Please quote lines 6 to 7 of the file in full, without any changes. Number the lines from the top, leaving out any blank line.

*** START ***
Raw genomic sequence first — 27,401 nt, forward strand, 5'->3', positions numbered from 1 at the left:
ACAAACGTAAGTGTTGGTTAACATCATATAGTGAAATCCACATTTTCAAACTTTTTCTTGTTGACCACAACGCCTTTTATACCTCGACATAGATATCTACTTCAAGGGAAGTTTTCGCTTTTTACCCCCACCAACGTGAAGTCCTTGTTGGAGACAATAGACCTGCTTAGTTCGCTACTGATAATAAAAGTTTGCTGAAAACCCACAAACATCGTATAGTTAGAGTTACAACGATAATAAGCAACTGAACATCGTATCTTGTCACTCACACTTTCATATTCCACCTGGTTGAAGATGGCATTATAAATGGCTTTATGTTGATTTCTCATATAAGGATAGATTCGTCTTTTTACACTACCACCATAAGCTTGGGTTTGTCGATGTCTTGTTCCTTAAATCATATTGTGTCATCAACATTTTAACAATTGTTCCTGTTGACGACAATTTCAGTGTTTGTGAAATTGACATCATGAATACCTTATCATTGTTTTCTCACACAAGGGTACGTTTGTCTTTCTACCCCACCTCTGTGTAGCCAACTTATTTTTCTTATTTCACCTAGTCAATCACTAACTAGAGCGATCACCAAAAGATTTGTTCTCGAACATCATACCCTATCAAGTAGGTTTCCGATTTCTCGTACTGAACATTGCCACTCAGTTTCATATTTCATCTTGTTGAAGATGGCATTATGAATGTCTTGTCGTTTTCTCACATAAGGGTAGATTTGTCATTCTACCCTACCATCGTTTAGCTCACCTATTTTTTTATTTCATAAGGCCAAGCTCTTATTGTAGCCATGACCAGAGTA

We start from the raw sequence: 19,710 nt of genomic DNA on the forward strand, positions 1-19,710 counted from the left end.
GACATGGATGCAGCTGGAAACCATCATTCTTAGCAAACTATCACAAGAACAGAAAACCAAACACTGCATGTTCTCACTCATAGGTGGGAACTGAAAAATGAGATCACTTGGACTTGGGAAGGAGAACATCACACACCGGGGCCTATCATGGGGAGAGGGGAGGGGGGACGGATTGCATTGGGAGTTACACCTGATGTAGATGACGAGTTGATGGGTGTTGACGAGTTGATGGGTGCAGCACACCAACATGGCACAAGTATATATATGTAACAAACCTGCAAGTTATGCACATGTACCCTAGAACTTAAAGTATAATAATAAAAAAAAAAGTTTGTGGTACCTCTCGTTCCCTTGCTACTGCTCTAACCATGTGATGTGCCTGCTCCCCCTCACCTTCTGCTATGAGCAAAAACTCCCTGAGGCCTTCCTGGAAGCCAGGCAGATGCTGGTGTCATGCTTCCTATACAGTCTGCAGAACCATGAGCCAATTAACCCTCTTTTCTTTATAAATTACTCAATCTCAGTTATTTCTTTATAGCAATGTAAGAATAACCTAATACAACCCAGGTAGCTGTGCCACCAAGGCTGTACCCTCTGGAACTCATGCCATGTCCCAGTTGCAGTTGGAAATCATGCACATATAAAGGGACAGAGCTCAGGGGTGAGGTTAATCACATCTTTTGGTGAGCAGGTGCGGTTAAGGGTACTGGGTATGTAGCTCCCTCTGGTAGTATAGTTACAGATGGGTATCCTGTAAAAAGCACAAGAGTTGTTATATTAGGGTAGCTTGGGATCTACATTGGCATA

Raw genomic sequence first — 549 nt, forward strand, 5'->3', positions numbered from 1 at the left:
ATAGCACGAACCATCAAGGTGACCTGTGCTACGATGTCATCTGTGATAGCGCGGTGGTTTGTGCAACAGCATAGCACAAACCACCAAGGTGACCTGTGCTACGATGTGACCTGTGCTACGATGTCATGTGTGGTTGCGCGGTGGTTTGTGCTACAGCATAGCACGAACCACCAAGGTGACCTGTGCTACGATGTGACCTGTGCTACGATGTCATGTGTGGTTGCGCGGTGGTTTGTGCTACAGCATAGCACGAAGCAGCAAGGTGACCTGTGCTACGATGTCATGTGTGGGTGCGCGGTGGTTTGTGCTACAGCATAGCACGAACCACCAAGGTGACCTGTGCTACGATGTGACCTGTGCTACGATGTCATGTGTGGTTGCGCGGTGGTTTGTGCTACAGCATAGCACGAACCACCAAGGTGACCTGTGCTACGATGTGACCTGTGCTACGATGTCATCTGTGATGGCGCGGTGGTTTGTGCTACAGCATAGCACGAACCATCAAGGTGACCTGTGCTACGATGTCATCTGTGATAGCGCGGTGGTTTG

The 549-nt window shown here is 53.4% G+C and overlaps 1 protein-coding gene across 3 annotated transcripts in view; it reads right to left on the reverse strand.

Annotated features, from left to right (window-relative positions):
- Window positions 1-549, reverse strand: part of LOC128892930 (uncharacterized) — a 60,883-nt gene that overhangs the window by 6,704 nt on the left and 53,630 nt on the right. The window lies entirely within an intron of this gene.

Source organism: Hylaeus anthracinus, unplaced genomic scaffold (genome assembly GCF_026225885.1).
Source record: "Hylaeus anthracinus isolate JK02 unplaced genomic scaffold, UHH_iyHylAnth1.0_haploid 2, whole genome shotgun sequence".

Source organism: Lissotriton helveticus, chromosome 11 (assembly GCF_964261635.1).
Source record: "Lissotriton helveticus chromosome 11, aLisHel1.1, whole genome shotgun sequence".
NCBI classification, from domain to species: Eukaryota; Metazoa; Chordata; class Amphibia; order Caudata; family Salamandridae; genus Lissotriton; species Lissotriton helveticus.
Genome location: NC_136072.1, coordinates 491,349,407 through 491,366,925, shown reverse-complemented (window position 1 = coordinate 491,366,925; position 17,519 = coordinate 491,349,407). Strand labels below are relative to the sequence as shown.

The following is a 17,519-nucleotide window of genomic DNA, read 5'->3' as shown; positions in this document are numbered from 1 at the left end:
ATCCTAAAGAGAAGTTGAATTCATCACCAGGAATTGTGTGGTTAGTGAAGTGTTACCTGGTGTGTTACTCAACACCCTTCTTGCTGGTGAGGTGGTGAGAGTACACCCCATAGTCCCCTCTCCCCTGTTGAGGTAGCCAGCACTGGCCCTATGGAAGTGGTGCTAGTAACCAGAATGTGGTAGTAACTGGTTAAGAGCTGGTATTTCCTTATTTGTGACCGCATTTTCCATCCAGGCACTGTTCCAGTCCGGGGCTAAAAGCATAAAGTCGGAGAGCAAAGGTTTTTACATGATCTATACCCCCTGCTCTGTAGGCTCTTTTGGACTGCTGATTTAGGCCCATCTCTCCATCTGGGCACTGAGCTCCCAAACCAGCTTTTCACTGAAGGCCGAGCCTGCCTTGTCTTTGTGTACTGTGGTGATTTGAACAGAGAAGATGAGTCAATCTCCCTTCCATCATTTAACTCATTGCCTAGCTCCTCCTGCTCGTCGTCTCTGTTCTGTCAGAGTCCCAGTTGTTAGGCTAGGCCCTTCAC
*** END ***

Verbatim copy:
ATAGCACGAACCATCAAGGTGACCTGTGCTACGATGTCATCTGTGATAGCGCGGTGGTTTGTGCAACAGCATAGCACAAACCACCAAGGTGACCTGTGCTACGATGTGACCTGTGCTACGATGTCATGTGTGGTTGCGCGGTGGTTTGTGCTACAGCATAGCACGAACCACCAAGGTGACCTGTGCTACGATGTGACCTGTGCTACGATGTCATGTGTGGTTGCGCGGTGGTTTGTGCTACAGCATAGCACGAAGCAGCAAGGTGACCTGTGCTACGATGTCATGTGTGGGTGCGCGGTGGTTTGTGCTACAGCATAGCACGAACCACCAAGGTGACCTGTGCTACGATGTGACCTGTGCTACGATGTCATGTGTGGTTGCGCGGTGGTTTGTGCTACAGCATAGCACGAACCACCAAGGTGACCTGTGCTACGATGTGACCTGTGCTACGATGTCATCTGTGATGGCGCGGTGGTTTGTGCTACAGCATAGCACGAACCATCAAGGTGACCTGTGCTACGATGTCATCTGTGATAGCGCGGTGGTTTG

The 549-nt window shown here is 53.4% G+C and overlaps 1 protein-coding gene across 3 annotated transcripts in view; it reads right to left on the reverse strand.